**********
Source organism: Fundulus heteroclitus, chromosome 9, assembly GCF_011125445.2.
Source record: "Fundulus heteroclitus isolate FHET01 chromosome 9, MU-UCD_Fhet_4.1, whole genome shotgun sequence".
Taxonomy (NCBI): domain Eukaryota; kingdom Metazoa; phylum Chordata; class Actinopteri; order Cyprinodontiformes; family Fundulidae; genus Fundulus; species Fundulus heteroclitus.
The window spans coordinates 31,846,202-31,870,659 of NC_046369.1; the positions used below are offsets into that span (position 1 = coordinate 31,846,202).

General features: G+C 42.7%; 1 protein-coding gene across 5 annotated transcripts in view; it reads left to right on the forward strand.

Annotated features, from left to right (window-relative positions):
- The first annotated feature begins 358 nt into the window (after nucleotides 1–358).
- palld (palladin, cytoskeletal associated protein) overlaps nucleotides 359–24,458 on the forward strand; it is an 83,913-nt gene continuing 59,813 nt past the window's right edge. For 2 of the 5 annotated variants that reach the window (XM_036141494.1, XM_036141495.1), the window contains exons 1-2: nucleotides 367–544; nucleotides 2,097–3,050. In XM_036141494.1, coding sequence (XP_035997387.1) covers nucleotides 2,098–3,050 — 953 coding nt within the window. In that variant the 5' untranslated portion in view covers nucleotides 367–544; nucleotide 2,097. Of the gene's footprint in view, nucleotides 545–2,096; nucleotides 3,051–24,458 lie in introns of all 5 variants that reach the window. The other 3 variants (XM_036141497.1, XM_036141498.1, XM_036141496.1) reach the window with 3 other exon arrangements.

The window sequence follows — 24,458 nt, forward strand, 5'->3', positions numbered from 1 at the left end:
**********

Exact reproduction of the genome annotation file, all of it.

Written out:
Source organism: Fundulus heteroclitus, chromosome 9, assembly GCF_011125445.2.
Source record: "Fundulus heteroclitus isolate FHET01 chromosome 9, MU-UCD_Fhet_4.1, whole genome shotgun sequence".
Taxonomy (NCBI): domain Eukaryota; kingdom Metazoa; phylum Chordata; class Actinopteri; order Cyprinodontiformes; family Fundulidae; genus Fundulus; species Fundulus heteroclitus.
The window spans coordinates 31,846,202-31,870,659 of NC_046369.1; the positions used below are offsets into that span (position 1 = coordinate 31,846,202).

General features: G+C 42.7%; 1 protein-coding gene across 5 annotated transcripts in view; it reads left to right on the forward strand.

Annotated features, from left to right (window-relative positions):
- The first annotated feature begins 358 nt into the window (after nucleotides 1–358).
- palld (palladin, cytoskeletal associated protein) overlaps nucleotides 359–24,458 on the forward strand; it is an 83,913-nt gene continuing 59,813 nt past the window's right edge. For 2 of the 5 annotated variants that reach the window (XM_036141494.1, XM_036141495.1), the window contains exons 1-2: nucleotides 367–544; nucleotides 2,097–3,050. In XM_036141494.1, coding sequence (XP_035997387.1) covers nucleotides 2,098–3,050 — 953 coding nt within the window. In that variant the 5' untranslated portion in view covers nucleotides 367–544; nucleotide 2,097. Of the gene's footprint in view, nucleotides 545–2,096; nucleotides 3,051–24,458 lie in introns of all 5 variants that reach the window. The other 3 variants (XM_036141497.1, XM_036141498.1, XM_036141496.1) reach the window with 3 other exon arrangements.

The window sequence follows — 24,458 nt, forward strand, 5'->3', positions numbered from 1 at the left end: